The land’s history was raised by activists in 2020, following the national racial awakening that took place after the murder of George Floyd. LA County Supervisor Janice Hahn and Gardena-area State Sen. Steven Bradford worked together to return the land to the Bruce family descendants.

Earlier this year, Bradford introduced Senate Bill 796, which allowed for the county to transfer the land to the Bruce family; in the meantime, Hahn secured the support of her fellow supervisors to transfer the land.

The bill passed the California Legislature in early September, and was signed into law by Gov. Gavin Newsom by the end of that month. County staff stated that a number of steps were next to be completed, including fact-finding to determine the appropriate heir to the land; the earliest possible transfer date, then, was projected for summer 2022.

Ryan disputes three facts accepted by the county. He disagrees that the city’s act of eminent domain took land from “several” Black families; he argues that the land was used as a public park for over 100 years as of the time of his lawsuit, despite the timeline established by Brigham’s contemporaneous history; and he does not believe that the city “forced” the Bruces to “give up their successful business” and leave Manhattan Beach — rather, he argues, the Bruces “chose to retire.”

Ryan cites the then-recent opening of a hotel, opened by James Slaughter (a Black man), as proof that the Bruces or their heirs could have returned to the area. However, ordinances from the time (and still on the books today) effectively prevented the Bruces from establishing a similar amusement business without the approval of the city’s board of trustees — the same group that just compelled them off of their land.

Based on what he believes is “objectively indisputable,” Ryan argues that the city of Manhattan Beach did not discriminate against the Bruce family because of their race.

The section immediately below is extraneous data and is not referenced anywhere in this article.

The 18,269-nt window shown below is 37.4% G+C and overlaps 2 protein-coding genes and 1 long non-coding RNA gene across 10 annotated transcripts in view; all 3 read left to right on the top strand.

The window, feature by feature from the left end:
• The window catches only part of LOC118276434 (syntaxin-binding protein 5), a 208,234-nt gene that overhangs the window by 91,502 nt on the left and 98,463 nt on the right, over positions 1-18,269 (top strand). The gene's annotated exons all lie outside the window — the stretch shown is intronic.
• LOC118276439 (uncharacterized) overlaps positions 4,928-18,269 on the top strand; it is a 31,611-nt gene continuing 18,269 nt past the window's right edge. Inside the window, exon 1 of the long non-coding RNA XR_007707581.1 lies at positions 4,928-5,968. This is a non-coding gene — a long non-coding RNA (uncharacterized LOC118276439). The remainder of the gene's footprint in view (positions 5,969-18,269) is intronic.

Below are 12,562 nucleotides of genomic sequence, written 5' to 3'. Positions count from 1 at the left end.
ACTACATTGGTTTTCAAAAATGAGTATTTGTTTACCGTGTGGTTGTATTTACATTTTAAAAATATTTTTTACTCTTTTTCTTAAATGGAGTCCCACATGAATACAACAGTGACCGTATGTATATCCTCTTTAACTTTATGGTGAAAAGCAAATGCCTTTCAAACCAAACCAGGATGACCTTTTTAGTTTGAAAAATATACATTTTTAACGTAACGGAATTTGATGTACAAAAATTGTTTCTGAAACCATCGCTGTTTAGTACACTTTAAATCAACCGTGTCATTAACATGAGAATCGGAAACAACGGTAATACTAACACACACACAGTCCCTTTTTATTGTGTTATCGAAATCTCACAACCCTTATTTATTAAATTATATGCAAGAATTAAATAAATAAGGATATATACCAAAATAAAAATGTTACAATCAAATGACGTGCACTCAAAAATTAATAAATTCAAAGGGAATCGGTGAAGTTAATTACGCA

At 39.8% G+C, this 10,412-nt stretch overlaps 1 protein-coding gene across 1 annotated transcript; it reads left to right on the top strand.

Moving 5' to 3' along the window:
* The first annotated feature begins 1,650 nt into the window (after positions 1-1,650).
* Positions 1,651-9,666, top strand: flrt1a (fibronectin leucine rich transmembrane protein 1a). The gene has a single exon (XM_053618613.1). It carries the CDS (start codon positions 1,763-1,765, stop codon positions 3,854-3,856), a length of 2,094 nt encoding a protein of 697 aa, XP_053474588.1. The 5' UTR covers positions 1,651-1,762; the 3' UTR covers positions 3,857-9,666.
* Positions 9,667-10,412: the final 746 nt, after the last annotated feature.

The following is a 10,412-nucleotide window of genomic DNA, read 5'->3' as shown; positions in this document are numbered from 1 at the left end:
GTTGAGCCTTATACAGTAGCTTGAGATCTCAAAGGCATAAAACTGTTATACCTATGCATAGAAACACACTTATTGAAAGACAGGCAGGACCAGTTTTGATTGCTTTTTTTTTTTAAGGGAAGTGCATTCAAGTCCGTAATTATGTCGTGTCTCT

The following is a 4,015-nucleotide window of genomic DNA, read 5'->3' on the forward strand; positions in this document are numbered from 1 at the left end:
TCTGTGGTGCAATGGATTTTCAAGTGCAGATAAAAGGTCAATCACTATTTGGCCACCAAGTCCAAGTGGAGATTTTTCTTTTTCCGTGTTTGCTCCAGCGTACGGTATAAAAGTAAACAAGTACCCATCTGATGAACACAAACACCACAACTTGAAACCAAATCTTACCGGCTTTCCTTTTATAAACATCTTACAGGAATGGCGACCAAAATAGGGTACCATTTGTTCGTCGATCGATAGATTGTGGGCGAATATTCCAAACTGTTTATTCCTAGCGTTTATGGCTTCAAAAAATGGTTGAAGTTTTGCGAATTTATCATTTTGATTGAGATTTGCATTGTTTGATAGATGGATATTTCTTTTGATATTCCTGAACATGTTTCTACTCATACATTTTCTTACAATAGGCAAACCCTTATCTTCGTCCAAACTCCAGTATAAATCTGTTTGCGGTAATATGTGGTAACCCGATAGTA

“The asserted basis the Los Angeles County Board of Supervisors claims as justifying its giving away public wealth to the legal heris of C.A. and Willie (sic) Bruce for their personal use is without foundation in law and fact,” he argues.

“Therefore, the giveaway cannot, as a matter of law, be deemed, even ostensibly, as for a public purpose, and, thus, the give-away is beyond the constitutional power of the defendant.”

At odds with Ryan’s suggestion is language within SB 796 asserting the land was “wrongfully taken,” owing to the racist acts of the trustees.

In a September interview with Spectrum News 1, Bradford reiterated the intent of the bill.

“It’s not a gift, it’s returning that which was stolen. The city used the law of eminent domain to commit a crime, and steal property that was rightfully owned by Charles and Willa Bruce,” Bradford said. “We’re returning it, just as if your car was stolen and found and it’s returned to you; nobody’s gifting your car to you, they’re returning your car.”

Ryan, who was appointed to the State Bar in 1974, was described as a “retired lawyer and Civil War buff” in a 2018 article by the Daily Breeze newspaper, centering on his use of the Confederate battle flag. In the article, Ryan said that he flies the flag about four times a year as an acknowledgement of the war and a reminder of the country’s racial history.

“I don’t really give a damn about the politics of liberal idiots who want to look at that flag and say, 'Oh that’s racist,'" Ryan told the Daily Breeze. “The last person you can call a racist is me.”

A hearing on Ryan’s motion for a preliminary injunction is scheduled for January.